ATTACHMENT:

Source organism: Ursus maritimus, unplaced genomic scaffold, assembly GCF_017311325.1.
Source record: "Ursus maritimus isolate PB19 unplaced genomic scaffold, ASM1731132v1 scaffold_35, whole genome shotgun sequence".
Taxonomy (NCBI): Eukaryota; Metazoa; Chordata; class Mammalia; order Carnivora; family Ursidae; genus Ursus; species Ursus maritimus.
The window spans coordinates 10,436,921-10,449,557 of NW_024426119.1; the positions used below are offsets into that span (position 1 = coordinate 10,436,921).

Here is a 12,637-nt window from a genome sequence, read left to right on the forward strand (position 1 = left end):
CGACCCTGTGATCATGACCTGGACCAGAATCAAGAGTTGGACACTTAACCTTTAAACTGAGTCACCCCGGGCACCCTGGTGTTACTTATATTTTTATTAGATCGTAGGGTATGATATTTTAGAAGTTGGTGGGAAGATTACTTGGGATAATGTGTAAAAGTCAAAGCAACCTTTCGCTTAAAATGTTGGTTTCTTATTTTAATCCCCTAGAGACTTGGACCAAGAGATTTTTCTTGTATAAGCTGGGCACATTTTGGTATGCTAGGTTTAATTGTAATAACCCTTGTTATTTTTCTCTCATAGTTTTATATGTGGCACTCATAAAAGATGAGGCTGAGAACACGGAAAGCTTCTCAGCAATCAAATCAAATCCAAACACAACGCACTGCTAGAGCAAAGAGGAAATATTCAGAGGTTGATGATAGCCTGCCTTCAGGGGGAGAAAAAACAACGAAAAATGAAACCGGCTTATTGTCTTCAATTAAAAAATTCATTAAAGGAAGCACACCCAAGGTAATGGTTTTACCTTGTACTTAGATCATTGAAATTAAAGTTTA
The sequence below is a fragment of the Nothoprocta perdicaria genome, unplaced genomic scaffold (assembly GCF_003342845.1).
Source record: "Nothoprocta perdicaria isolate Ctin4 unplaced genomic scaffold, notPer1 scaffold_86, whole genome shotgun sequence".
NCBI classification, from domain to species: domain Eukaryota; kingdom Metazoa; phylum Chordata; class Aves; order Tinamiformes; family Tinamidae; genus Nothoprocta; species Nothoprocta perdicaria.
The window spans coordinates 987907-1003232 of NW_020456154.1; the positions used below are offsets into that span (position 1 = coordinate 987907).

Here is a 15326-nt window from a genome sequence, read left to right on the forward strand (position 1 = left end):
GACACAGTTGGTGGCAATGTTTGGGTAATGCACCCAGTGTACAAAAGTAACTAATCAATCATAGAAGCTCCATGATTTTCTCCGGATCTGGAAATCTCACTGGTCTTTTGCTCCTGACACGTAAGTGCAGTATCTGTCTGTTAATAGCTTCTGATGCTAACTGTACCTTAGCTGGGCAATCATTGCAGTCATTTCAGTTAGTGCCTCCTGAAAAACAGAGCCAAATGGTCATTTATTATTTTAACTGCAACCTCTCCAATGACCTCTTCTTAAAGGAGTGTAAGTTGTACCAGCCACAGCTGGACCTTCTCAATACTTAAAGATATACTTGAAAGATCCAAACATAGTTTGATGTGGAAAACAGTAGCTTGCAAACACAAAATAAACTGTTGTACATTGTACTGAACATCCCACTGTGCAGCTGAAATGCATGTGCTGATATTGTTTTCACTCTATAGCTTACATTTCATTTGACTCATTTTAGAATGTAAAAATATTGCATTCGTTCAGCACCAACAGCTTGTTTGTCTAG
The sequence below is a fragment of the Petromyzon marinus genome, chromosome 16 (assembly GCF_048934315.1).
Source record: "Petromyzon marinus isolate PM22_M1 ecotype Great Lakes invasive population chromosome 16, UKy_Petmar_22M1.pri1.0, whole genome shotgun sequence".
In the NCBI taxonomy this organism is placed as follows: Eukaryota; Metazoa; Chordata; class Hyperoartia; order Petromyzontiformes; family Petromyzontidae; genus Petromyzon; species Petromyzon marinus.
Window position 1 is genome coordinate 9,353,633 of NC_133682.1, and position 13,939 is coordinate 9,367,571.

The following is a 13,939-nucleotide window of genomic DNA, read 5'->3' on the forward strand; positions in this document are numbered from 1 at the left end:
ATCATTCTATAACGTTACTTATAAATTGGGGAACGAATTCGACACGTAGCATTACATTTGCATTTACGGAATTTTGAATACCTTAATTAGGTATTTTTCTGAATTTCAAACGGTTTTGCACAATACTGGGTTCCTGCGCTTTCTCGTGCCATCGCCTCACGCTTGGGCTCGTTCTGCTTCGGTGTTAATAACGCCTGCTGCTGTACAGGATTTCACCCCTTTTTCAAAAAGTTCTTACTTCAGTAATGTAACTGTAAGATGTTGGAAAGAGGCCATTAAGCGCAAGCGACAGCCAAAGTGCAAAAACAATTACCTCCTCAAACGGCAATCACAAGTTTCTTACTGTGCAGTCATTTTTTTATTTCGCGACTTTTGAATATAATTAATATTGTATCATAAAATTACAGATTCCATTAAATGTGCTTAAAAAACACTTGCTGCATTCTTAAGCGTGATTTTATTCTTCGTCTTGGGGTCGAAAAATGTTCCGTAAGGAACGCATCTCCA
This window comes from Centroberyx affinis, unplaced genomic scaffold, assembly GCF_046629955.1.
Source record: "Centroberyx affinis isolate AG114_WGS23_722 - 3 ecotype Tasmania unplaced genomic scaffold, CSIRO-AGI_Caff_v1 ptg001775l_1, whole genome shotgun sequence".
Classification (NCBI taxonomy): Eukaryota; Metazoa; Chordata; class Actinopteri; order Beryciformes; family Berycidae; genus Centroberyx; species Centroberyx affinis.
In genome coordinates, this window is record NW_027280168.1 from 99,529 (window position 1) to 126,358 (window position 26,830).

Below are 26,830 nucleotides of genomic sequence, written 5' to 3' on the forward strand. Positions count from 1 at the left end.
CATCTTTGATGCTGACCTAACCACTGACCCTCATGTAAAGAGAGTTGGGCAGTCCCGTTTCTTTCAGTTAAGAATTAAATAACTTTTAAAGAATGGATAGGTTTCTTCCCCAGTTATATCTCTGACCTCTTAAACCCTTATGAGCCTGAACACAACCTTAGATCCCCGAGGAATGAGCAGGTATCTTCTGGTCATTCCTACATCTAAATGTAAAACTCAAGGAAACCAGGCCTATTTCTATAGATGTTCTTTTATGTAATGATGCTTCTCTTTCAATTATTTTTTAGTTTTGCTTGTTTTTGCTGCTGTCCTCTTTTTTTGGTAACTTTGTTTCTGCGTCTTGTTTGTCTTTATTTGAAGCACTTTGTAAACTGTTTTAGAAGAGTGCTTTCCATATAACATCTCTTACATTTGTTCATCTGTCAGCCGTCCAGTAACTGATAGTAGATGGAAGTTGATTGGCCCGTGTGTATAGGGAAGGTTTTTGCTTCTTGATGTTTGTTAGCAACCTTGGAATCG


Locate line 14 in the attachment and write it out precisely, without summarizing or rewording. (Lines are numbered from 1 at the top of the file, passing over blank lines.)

Source record: "Petromyzon marinus isolate PM22_M1 ecotype Great Lakes invasive population chromosome 16, UKy_Petmar_22M1.pri1.0, whole genome shotgun sequence".